March 17, 2003

Khan visits as semester's Halle Fellow, March 17-28

Lailee Mendelson is communications specialist for the Office of International Affairs

It is the duty of the state to protect the life and dignity of citizens, whatever their religion,” proclaims Sona Khan, prominent Indian lawyer and human rights activist, who will be in residence at Emory March 17–28 as the spring 2003 Halle Distinguished Fellow.

Under the auspices of the Halle Institute for Global Learning, Khan will discuss the plight of South Asian women through several class visits and public lectures at Emory and other area institutions.

Based on her women’s rights work in India—work she grounds in the Koran and her Islamic faith—Khan has been asked to join the defense of Amina Lawal, who in 2002 became the second Nigerian woman convicted of adultery since the northern Nigerian states restored Islamic Shari’a law two years ago. Unless her appeal succeeds, Lawal will be buried to her waist and stoned to death.

Khan is best known for her role in the highly charged Shahbano case, which began as a simple alimony dispute between husband and wife and ended up exposing tensions in the Indian constitution and igniting protests from Muslim and Hindu groups.

In 1978, Shahbano, a 65-year-old Muslim woman, asked for financial “maintenance” from her husband, who had abandoned her for another woman. Shahbano’s demands ran counter to the Indian legal system, which in an effort to manage the volatile religious diversity of its citizenry, continues to recognize the distinct marriage and divorce laws of minority communities. In the case of Muslim law, this meant that Shahbano, who had no means to support herself, was due only three months’ maintenance for more than 40 years of marriage.

Seven years later, Sona Khan successfully argued Shahbano’s case before the Indian Supreme Court, which in a landmark decision overruled Muslim law and awarded Shahbano 25 rupees (60 cents) per month ongoing maintenance.

Yet the victory was short lived; the court’s ruling outraged several Muslim groups, and hundreds of thousands took to the streets in rallies. In the end, the Congress Party government, eager to appease minority voters and despite vociferous Hindu accusations of bowing to Muslim pressure, passed legislation that effectively negated the Supreme Court’s decision.

“The Shahbano case was twisted for political purposes,” Khan said. “Minority rights are not superior to the individual rights to life and dignity. Taking Muslim women out of the secular domain is unconstitutional. It is politically dangerous as well, as it divides the country on the basis of religion.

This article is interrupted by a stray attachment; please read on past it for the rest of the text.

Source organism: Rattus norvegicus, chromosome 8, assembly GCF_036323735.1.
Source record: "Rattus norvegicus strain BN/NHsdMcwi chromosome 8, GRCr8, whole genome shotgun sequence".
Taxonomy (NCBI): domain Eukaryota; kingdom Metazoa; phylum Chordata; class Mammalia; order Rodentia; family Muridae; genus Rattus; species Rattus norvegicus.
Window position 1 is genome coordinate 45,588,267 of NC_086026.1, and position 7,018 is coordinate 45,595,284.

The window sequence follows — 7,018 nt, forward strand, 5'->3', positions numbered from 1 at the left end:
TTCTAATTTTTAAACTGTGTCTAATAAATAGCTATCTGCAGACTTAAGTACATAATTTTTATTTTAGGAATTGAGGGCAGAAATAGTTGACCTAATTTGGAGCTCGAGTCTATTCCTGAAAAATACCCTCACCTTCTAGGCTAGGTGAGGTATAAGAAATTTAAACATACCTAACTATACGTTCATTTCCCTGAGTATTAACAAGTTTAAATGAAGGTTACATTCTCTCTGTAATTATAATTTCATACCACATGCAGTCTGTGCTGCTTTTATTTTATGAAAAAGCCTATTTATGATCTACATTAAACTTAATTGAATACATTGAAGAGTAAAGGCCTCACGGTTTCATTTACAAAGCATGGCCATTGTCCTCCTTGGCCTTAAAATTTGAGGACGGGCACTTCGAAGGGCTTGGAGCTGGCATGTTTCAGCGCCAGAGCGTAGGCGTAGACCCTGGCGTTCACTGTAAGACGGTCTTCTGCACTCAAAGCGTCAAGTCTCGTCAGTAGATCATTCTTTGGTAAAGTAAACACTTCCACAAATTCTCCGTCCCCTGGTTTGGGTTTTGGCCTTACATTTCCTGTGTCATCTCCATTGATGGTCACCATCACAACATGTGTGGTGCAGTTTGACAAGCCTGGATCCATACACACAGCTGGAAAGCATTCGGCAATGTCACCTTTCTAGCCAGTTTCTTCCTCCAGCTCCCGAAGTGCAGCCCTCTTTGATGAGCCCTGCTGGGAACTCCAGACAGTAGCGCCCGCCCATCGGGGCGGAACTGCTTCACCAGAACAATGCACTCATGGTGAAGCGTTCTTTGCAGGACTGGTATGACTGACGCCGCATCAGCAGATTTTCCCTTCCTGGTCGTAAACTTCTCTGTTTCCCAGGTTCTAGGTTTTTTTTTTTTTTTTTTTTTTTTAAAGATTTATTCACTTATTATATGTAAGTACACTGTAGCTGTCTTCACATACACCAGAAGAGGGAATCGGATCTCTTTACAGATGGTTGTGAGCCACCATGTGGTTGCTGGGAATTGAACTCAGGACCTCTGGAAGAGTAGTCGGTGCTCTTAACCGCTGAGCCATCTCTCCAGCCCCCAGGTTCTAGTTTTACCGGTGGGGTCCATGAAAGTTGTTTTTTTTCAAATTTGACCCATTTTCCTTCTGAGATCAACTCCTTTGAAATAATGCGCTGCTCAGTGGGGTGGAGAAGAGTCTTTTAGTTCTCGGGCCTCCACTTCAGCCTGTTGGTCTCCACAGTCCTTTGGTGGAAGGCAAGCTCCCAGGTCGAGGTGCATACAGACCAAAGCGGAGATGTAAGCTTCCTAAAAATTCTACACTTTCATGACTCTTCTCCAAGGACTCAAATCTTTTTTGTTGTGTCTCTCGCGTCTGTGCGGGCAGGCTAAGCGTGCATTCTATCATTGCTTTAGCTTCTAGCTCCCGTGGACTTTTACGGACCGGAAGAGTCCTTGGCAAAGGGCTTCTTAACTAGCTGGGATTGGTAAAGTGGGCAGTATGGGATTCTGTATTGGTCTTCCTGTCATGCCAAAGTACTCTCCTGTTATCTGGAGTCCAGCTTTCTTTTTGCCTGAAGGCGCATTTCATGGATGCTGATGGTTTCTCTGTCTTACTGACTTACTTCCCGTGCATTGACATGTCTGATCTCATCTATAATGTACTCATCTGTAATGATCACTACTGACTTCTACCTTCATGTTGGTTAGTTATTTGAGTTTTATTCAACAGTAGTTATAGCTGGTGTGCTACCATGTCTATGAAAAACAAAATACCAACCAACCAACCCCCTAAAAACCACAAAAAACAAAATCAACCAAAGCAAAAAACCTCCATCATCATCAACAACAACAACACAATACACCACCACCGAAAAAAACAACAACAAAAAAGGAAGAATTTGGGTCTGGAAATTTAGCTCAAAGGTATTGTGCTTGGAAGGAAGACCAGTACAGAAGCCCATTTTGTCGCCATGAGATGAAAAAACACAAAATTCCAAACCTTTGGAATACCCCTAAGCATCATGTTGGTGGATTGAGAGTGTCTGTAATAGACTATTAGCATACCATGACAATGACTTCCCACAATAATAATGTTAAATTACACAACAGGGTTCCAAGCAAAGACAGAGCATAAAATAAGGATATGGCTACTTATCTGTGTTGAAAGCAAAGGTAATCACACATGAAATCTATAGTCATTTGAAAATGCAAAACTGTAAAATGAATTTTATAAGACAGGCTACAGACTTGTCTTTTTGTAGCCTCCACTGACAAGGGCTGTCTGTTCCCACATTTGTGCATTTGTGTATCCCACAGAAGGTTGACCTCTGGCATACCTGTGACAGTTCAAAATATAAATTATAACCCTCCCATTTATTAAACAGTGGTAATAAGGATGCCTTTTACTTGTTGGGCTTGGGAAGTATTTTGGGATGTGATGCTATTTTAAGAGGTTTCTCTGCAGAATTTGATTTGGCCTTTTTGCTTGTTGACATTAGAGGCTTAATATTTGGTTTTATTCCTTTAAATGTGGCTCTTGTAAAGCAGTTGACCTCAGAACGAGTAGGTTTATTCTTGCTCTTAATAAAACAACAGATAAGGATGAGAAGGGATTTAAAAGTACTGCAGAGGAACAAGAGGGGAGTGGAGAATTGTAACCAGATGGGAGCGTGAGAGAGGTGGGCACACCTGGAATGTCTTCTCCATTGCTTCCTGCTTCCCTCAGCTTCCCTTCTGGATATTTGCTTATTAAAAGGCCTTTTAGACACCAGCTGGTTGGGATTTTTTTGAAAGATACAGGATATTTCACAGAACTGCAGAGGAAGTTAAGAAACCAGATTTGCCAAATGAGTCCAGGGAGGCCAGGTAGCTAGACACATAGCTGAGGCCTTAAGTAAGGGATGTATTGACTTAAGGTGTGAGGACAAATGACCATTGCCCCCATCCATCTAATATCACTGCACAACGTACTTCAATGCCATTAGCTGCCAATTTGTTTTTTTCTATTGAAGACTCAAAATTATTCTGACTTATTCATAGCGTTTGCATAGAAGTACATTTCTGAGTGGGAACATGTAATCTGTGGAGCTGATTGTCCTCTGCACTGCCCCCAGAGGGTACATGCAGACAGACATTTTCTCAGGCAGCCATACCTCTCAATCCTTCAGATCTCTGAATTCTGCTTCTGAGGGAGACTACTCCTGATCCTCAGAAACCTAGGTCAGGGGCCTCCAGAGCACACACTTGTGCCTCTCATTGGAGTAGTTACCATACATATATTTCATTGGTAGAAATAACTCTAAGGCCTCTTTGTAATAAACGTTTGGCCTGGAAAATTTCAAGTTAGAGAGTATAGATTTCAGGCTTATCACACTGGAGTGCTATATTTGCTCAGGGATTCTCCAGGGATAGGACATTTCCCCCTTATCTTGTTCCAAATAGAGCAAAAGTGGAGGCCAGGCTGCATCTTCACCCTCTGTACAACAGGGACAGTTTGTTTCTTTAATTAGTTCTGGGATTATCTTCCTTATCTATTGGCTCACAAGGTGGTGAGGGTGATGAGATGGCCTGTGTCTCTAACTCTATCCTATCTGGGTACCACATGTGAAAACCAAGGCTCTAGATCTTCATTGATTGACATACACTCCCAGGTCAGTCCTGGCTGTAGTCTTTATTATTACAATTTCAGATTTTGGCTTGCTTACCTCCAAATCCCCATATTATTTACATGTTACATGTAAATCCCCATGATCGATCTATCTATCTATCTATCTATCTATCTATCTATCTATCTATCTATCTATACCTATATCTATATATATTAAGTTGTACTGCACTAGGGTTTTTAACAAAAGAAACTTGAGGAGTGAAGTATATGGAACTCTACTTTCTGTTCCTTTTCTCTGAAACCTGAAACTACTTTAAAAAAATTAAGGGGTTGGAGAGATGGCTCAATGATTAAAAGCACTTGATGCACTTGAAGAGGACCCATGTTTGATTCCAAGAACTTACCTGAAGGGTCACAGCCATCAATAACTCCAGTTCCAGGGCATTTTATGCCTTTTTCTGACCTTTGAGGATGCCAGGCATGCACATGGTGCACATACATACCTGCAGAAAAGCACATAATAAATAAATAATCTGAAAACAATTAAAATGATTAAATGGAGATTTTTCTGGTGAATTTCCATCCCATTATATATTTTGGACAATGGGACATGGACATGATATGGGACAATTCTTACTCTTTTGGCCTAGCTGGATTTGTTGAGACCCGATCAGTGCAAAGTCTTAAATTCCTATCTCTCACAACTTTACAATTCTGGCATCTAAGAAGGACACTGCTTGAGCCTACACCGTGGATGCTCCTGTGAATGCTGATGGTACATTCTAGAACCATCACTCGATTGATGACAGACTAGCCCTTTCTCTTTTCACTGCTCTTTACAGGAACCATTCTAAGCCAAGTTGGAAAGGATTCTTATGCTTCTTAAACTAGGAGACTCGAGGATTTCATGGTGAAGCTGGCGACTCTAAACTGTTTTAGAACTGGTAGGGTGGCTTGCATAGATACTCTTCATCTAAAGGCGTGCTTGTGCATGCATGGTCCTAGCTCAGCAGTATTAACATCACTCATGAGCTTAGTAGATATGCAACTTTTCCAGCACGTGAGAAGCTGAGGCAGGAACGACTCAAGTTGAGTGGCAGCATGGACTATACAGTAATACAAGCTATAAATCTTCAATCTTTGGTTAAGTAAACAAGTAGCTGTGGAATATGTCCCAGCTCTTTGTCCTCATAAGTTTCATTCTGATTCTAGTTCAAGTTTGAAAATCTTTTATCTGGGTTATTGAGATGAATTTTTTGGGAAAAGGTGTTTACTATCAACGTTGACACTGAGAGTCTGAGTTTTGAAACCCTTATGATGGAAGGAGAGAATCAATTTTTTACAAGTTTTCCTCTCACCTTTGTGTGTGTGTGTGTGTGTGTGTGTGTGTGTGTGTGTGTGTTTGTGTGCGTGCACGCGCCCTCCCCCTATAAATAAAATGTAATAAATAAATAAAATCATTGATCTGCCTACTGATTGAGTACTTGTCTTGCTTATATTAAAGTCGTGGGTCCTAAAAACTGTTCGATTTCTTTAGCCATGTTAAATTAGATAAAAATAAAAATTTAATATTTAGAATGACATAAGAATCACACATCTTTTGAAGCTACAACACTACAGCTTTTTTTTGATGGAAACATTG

“Muslim law in South Asia is very much custom ridden, which is not Islamic in many ways but came to be applied as such due to historical reasons,” Khan continued. “It suits the political leaders to encourage fundamentalism and minority rights for their own vested interests. Women of all denominations have been the worst affected in this process of governance. Muslim women in particular have been victims, whether they live under democratic regimes or dictatorships. I have fought for the rights of Muslim women, not only in India but elsewhere, by generating understanding of the involved principles of Muslim jurisprudence.”

In her defense of Amina Lawal, Khan said she is working to demonstrate that the shari’a court’s verdict was not only contrary to the Nigerian constitution but to the tenets of Islamic law as well.

Khan also has battled to end child trafficking in South Asia, where more than 100,000 children a year are sold as sex slaves. “Due to the fear of AIDS, the demand for young prostitutes is going up and up,” she said. “Children are trafficked because there is no source of livelihood. The reduction of poverty and enhancement of local sustainability is imperative to preventing such happenings.”

During her two-week tenure as Halle Distinguished Fellow, Khan will deliver a series of public lectures at Emory:

• “Women and Law in South Asia,” March 17.

• “Muslim Law in South Asia,” March 19.

• “Child Trafficking,” March 27.

All lectures will be held from 4:30–6 p.m. at the Halle Institute, Gambrell Hall, suite 150.

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